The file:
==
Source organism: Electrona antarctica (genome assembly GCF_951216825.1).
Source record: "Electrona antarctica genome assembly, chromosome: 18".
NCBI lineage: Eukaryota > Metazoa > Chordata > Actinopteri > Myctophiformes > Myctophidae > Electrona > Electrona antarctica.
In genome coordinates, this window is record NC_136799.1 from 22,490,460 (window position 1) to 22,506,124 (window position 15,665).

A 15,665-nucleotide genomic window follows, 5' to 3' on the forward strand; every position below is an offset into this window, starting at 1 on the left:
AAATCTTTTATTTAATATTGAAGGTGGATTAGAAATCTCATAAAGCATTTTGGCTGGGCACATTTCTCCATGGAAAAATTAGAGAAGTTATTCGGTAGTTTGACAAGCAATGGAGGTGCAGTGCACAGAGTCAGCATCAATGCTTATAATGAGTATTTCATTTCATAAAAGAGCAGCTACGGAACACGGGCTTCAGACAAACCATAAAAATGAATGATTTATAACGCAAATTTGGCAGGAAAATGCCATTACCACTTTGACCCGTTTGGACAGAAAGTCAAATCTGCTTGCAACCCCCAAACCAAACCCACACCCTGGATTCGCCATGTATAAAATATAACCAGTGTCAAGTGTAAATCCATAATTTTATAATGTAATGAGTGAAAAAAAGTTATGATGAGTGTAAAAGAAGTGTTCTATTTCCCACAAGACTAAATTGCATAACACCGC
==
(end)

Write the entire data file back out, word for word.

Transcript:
Source organism: Electrona antarctica (genome assembly GCF_951216825.1).
Source record: "Electrona antarctica genome assembly, chromosome: 18".
NCBI lineage: Eukaryota > Metazoa > Chordata > Actinopteri > Myctophiformes > Myctophidae > Electrona > Electrona antarctica.
In genome coordinates, this window is record NC_136799.1 from 22,490,460 (window position 1) to 22,506,124 (window position 15,665).

A 15,665-nucleotide genomic window follows, 5' to 3' on the forward strand; every position below is an offset into this window, starting at 1 on the left:
AAATCTTTTATTTAATATTGAAGGTGGATTAGAAATCTCATAAAGCATTTTGGCTGGGCACATTTCTCCATGGAAAAATTAGAGAAGTTATTCGGTAGTTTGACAAGCAATGGAGGTGCAGTGCACAGAGTCAGCATCAATGCTTATAATGAGTATTTCATTTCATAAAAGAGCAGCTACGGAACACGGGCTTCAGACAAACCATAAAAATGAATGATTTATAACGCAAATTTGGCAGGAAAATGCCATTACCACTTTGACCCGTTTGGACAGAAAGTCAAATCTGCTTGCAACCCCCAAACCAAACCCACACCCTGGATTCGCCATGTATAAAATATAACCAGTGTCAAGTGTAAATCCATAATTTTATAATGTAATGAGTGAAAAAAAGTTATGATGAGTGTAAAAGAAGTGTTCTATTTCCCACAAGACTAAATTGCATAACACCGC